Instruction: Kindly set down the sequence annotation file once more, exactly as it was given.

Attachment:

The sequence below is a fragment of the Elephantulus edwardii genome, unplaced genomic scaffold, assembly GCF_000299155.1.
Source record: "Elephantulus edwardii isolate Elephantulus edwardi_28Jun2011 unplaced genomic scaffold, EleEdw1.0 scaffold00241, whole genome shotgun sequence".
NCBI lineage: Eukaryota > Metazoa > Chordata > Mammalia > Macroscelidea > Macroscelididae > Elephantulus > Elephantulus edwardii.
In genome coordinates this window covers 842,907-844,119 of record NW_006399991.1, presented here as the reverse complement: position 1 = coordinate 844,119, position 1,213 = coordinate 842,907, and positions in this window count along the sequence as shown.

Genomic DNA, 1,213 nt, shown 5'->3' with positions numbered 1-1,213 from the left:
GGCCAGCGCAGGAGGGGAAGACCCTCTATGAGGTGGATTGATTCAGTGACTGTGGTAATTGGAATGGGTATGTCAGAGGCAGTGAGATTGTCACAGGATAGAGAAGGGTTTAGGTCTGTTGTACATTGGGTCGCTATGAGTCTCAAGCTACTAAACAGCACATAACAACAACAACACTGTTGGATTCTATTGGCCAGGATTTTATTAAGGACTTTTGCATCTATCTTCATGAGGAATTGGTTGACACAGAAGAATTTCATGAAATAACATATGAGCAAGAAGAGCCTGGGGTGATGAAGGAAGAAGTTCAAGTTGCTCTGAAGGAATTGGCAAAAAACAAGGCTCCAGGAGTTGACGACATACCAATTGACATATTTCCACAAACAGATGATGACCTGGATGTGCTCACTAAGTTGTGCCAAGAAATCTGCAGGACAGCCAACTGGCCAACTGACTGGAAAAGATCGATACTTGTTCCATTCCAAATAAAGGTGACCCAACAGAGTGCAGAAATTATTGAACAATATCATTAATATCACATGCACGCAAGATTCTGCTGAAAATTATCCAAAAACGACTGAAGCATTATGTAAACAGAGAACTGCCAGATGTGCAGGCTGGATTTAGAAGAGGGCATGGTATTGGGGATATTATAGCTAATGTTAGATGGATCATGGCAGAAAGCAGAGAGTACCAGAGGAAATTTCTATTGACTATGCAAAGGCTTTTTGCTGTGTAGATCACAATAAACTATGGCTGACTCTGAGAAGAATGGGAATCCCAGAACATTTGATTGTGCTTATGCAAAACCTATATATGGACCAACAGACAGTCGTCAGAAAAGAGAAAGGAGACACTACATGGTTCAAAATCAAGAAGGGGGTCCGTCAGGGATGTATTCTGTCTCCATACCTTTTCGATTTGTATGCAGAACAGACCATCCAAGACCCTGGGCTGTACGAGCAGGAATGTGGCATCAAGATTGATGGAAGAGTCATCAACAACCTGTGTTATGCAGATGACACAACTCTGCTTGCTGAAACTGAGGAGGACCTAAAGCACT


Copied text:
The sequence below is a fragment of the Elephantulus edwardii genome, unplaced genomic scaffold, assembly GCF_000299155.1.
Source record: "Elephantulus edwardii isolate Elephantulus edwardi_28Jun2011 unplaced genomic scaffold, EleEdw1.0 scaffold00241, whole genome shotgun sequence".
NCBI lineage: Eukaryota > Metazoa > Chordata > Mammalia > Macroscelidea > Macroscelididae > Elephantulus > Elephantulus edwardii.
In genome coordinates this window covers 842,907-844,119 of record NW_006399991.1, presented here as the reverse complement: position 1 = coordinate 844,119, position 1,213 = coordinate 842,907, and positions in this window count along the sequence as shown.

Genomic DNA, 1,213 nt, shown 5'->3' with positions numbered 1-1,213 from the left:
GGCCAGCGCAGGAGGGGAAGACCCTCTATGAGGTGGATTGATTCAGTGACTGTGGTAATTGGAATGGGTATGTCAGAGGCAGTGAGATTGTCACAGGATAGAGAAGGGTTTAGGTCTGTTGTACATTGGGTCGCTATGAGTCTCAAGCTACTAAACAGCACATAACAACAACAACACTGTTGGATTCTATTGGCCAGGATTTTATTAAGGACTTTTGCATCTATCTTCATGAGGAATTGGTTGACACAGAAGAATTTCATGAAATAACATATGAGCAAGAAGAGCCTGGGGTGATGAAGGAAGAAGTTCAAGTTGCTCTGAAGGAATTGGCAAAAAACAAGGCTCCAGGAGTTGACGACATACCAATTGACATATTTCCACAAACAGATGATGACCTGGATGTGCTCACTAAGTTGTGCCAAGAAATCTGCAGGACAGCCAACTGGCCAACTGACTGGAAAAGATCGATACTTGTTCCATTCCAAATAAAGGTGACCCAACAGAGTGCAGAAATTATTGAACAATATCATTAATATCACATGCACGCAAGATTCTGCTGAAAATTATCCAAAAACGACTGAAGCATTATGTAAACAGAGAACTGCCAGATGTGCAGGCTGGATTTAGAAGAGGGCATGGTATTGGGGATATTATAGCTAATGTTAGATGGATCATGGCAGAAAGCAGAGAGTACCAGAGGAAATTTCTATTGACTATGCAAAGGCTTTTTGCTGTGTAGATCACAATAAACTATGGCTGACTCTGAGAAGAATGGGAATCCCAGAACATTTGATTGTGCTTATGCAAAACCTATATATGGACCAACAGACAGTCGTCAGAAAAGAGAAAGGAGACACTACATGGTTCAAAATCAAGAAGGGGGTCCGTCAGGGATGTATTCTGTCTCCATACCTTTTCGATTTGTATGCAGAACAGACCATCCAAGACCCTGGGCTGTACGAGCAGGAATGTGGCATCAAGATTGATGGAAGAGTCATCAACAACCTGTGTTATGCAGATGACACAACTCTGCTTGCTGAAACTGAGGAGGACCTAAAGCACT